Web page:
Essay of the Occupation Movement
This summary is about the occupation movement and also my opinion about this movement.
The Occupy Movement began on Sept. 17, 2011, when a diffuse group of activists began a loosely organized protest called Occupy Wall Street, encamping in Zuccotti Park, a privately owned park in New York’s financial district. The protest was a stand against corporate greed, social inequality and the corrosive power of major banks and multinational corporations over the democratic process. The idea was to camp out for weeks or even months to replicate the kind, if not the scale, of protests that had erupted earlier in 2011 in Tunisia and Egypt.
The group’s slogan was: ‘we are the 99%. Touched a raw nerve across the nation. The 1% refers to the haves. That is, the banks, the mortgage industry and the insurance industry. The 99% refers to the have-nots, that is, everyone else.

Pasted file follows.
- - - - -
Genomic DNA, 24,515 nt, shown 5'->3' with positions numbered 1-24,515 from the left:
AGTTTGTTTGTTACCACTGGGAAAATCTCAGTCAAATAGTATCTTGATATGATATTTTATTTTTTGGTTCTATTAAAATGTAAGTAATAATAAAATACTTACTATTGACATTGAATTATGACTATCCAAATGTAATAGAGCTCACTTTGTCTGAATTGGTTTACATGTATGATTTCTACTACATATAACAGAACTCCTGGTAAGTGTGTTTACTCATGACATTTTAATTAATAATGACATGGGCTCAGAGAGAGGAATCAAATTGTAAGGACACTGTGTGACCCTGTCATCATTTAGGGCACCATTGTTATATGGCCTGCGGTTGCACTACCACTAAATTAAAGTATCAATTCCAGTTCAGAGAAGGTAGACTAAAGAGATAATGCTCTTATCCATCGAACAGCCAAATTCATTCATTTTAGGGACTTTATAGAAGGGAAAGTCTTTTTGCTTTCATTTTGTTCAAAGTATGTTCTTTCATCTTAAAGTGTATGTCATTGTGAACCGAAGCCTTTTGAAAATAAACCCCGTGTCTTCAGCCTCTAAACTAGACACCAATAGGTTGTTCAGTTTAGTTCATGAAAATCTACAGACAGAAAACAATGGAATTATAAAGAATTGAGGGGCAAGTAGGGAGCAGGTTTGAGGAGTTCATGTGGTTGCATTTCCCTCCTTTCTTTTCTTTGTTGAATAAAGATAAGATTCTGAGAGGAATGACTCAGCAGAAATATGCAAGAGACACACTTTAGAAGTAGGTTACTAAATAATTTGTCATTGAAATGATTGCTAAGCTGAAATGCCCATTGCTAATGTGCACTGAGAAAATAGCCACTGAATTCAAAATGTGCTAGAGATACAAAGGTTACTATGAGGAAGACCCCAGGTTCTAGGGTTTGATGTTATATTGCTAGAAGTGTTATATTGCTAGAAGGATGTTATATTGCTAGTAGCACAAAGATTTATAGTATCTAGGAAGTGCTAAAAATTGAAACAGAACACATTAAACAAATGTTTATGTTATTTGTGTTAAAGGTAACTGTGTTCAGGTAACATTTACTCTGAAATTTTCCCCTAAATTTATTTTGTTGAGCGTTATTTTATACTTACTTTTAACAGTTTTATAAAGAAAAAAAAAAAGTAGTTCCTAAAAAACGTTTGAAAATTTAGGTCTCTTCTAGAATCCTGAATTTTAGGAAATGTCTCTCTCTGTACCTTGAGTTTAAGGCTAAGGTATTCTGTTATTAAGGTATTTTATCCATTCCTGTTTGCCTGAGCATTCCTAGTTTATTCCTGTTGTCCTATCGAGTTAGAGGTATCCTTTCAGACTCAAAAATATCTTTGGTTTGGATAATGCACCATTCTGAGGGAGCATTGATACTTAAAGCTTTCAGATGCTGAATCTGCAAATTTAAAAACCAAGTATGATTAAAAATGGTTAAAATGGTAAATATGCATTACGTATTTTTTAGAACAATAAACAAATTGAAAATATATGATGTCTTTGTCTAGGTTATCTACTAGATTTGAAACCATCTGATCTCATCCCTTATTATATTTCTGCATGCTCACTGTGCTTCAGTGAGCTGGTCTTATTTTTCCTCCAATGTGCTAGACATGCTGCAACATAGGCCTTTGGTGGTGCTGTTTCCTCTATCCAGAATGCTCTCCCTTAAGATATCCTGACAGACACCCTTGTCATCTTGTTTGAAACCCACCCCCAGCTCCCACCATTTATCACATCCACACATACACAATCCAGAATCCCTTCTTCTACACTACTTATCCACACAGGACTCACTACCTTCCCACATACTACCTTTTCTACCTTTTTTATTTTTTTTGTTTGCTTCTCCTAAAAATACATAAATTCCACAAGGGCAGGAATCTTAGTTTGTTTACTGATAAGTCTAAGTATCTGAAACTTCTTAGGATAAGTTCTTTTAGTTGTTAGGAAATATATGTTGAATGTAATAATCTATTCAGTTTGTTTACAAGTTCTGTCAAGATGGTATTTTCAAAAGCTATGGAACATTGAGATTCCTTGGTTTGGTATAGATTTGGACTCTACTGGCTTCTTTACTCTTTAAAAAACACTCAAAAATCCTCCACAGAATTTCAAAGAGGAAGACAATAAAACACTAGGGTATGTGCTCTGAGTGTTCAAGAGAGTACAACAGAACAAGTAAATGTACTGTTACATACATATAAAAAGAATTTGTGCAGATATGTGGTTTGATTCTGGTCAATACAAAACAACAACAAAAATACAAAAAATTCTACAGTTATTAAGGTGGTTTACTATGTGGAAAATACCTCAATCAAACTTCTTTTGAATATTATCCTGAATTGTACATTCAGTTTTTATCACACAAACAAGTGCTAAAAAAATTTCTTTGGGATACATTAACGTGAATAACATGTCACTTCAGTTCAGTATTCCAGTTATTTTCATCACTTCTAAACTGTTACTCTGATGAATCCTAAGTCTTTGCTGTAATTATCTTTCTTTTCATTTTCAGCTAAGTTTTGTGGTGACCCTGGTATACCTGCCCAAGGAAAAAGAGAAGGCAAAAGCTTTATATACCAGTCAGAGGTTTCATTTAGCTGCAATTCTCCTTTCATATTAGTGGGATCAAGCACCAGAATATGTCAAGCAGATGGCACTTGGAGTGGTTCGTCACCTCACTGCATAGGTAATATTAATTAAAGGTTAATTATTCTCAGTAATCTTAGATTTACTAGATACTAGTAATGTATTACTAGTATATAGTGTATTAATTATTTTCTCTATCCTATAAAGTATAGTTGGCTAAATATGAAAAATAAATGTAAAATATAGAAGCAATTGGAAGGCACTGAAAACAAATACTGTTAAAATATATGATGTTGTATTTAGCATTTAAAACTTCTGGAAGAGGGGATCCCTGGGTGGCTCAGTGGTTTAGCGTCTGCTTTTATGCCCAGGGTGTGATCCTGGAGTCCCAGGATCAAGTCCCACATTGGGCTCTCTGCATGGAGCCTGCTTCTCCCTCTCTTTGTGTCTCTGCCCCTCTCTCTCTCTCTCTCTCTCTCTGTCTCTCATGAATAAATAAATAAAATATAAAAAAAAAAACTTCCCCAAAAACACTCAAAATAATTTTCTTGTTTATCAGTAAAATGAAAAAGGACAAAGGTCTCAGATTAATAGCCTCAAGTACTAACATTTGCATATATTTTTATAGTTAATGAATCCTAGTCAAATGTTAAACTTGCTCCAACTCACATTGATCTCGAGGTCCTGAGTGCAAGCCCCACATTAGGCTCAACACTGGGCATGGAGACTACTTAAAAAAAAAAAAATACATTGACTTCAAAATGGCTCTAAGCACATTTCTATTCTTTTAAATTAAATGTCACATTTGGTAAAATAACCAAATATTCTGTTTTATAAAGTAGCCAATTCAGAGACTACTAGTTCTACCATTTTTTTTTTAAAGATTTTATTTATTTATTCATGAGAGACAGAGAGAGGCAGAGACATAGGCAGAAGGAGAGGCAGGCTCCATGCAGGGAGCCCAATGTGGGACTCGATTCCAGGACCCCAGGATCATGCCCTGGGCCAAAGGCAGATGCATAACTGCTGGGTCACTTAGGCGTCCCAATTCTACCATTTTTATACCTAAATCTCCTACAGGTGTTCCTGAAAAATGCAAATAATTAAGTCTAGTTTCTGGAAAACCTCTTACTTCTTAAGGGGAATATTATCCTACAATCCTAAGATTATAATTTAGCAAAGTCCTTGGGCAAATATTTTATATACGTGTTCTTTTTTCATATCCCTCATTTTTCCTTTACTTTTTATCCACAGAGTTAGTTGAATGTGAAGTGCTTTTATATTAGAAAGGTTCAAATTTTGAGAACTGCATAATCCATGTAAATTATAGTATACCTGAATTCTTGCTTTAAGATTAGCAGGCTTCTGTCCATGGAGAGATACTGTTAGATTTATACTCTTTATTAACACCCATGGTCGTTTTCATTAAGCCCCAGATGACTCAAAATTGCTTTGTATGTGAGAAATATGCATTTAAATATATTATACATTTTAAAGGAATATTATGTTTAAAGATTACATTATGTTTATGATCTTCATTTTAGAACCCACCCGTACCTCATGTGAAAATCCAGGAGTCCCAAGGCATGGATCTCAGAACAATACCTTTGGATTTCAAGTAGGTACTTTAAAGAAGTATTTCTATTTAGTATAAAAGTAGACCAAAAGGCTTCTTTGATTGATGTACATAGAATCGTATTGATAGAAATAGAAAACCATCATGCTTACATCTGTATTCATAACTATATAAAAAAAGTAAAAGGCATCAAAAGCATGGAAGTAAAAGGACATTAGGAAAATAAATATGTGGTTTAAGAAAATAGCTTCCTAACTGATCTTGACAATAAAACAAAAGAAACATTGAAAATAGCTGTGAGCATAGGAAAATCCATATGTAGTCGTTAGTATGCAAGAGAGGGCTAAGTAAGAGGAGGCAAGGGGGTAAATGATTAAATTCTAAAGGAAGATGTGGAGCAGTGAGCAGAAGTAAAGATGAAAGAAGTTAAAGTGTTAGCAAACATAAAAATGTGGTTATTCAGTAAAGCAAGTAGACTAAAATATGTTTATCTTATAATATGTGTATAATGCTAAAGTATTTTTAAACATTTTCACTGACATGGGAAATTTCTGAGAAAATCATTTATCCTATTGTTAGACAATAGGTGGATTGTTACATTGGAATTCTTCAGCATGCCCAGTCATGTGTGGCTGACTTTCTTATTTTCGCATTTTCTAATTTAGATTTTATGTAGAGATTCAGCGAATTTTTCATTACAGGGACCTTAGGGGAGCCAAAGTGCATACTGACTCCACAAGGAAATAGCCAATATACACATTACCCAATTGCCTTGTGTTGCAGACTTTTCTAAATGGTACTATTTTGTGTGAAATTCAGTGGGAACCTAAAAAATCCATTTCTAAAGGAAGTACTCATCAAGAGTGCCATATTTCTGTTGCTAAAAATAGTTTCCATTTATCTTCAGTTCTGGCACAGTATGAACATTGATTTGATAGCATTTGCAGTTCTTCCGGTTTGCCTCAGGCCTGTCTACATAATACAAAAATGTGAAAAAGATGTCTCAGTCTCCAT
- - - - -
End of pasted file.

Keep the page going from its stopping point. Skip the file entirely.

In the United States, the political impact of the movement was increasingly plain. Democrats offered cautious support and Republicans were generally critical, but both parties seemed to agree that the movement was changing public debate. Whatever the long-term effects of the Occupy Movement, protesters succeeded in implanting “we are the 99 percent” into the cultural and political lexicon. Soon after the protests began, politicians began using “Occupy” lingo. Democrats in Congress began to invoke the “99 percent” to press for passage of President Obama’s jobs act — but also to pursue action on mine safety, Internet access rules and voter identification laws, among others. Republicans pushed back, accusing protesters and their supporters of class warfare; Newt Gingrich called the “concept of the 99 and the one” both divisive and “un-American.”
My opinion about the occupation movement:
The principle of the occupation movement is ok, because they want to change the corporate greed, social inequality and the corrosive power of major banks and multinational...
Please join StudyMode to read the full document